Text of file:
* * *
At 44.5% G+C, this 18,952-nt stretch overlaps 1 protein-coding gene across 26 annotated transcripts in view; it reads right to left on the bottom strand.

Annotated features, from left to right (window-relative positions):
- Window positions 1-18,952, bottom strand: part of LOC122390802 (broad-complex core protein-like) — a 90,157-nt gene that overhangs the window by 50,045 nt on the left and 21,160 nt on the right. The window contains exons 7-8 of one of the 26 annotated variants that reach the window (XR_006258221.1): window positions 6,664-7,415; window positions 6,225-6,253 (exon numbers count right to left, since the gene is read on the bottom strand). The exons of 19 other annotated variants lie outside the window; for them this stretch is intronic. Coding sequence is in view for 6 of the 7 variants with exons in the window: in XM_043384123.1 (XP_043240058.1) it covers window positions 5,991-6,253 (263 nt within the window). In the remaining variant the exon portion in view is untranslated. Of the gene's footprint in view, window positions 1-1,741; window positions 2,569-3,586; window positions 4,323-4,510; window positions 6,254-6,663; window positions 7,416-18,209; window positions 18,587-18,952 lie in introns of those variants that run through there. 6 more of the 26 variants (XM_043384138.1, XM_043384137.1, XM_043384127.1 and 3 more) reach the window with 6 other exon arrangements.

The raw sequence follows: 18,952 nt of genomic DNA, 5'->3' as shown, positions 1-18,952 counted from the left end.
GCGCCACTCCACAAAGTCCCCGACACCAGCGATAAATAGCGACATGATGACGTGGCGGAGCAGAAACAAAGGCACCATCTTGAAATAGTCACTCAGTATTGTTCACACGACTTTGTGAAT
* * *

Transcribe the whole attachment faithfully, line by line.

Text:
At 44.5% G+C, this 18,952-nt stretch overlaps 1 protein-coding gene across 26 annotated transcripts in view; it reads right to left on the bottom strand.

Annotated features, from left to right (window-relative positions):
- Window positions 1-18,952, bottom strand: part of LOC122390802 (broad-complex core protein-like) — a 90,157-nt gene that overhangs the window by 50,045 nt on the left and 21,160 nt on the right. The window contains exons 7-8 of one of the 26 annotated variants that reach the window (XR_006258221.1): window positions 6,664-7,415; window positions 6,225-6,253 (exon numbers count right to left, since the gene is read on the bottom strand). The exons of 19 other annotated variants lie outside the window; for them this stretch is intronic. Coding sequence is in view for 6 of the 7 variants with exons in the window: in XM_043384123.1 (XP_043240058.1) it covers window positions 5,991-6,253 (263 nt within the window). In the remaining variant the exon portion in view is untranslated. Of the gene's footprint in view, window positions 1-1,741; window positions 2,569-3,586; window positions 4,323-4,510; window positions 6,254-6,663; window positions 7,416-18,209; window positions 18,587-18,952 lie in introns of those variants that run through there. 6 more of the 26 variants (XM_043384138.1, XM_043384137.1, XM_043384127.1 and 3 more) reach the window with 6 other exon arrangements.

The raw sequence follows: 18,952 nt of genomic DNA, 5'->3' as shown, positions 1-18,952 counted from the left end.
GCGCCACTCCACAAAGTCCCCGACACCAGCGATAAATAGCGACATGATGACGTGGCGGAGCAGAAACAAAGGCACCATCTTGAAATAGTCACTCAGTATTGTTCACACGACTTTGTGAAT